Skip to content

Still Here: Embracing Aging, Changing, and Dying

Select Format

Select Condition ThriftBooks Help Icon

Selected

Format: Paperback

Condition: Good

$5.69
Save $10.31!
List Price $16.00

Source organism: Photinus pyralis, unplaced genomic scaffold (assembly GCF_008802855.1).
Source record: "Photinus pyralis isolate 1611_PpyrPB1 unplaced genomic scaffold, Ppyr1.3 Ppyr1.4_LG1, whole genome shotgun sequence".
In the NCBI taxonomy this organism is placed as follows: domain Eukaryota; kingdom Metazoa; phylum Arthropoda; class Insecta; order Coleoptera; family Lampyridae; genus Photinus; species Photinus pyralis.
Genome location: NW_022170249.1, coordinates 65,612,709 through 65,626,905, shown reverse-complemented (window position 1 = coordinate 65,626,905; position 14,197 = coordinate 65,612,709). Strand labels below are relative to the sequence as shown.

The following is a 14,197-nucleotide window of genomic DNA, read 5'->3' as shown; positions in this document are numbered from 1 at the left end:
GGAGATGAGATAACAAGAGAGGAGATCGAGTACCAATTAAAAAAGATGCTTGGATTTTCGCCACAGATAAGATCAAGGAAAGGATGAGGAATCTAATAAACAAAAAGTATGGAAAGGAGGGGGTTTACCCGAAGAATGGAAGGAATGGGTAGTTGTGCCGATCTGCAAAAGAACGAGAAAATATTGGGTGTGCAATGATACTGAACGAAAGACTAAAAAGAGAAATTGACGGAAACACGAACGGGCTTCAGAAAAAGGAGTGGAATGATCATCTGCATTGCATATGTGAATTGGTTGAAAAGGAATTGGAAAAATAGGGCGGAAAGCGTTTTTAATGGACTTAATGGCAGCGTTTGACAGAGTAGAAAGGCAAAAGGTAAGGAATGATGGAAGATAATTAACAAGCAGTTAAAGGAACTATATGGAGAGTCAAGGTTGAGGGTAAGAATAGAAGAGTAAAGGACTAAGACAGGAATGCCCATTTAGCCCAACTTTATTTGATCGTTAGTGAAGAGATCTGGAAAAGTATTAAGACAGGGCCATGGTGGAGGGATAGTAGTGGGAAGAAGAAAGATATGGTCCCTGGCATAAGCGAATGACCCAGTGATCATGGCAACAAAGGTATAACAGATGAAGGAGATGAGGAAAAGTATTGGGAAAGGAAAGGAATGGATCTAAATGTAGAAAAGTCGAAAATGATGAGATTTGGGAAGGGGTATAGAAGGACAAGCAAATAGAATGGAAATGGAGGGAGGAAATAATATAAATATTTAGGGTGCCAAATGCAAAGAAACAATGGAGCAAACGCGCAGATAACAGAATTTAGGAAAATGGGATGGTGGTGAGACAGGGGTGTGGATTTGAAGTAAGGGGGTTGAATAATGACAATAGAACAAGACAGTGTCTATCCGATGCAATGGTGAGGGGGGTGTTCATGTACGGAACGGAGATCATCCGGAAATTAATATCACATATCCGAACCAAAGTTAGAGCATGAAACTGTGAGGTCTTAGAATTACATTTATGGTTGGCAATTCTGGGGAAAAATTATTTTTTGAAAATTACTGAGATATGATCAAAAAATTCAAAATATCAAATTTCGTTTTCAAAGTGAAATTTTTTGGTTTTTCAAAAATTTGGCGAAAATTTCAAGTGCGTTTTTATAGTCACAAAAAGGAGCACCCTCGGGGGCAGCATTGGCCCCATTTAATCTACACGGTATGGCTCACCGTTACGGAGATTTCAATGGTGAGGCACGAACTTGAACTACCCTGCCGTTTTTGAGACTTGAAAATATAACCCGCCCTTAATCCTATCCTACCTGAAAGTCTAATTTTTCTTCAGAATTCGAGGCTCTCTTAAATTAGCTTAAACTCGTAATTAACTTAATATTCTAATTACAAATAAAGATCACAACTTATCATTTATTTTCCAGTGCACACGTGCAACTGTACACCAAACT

1 Available

Book Overview

More than thirty years ago, an entire generation sought a new way of life, looking for fulfillment and meaning in a way no one had before. Leaving his teaching job at Harvard, Ram Dass embodied the... This description may be from another edition of this product.

Customer Reviews

5 ratings

Inspirational, uplifting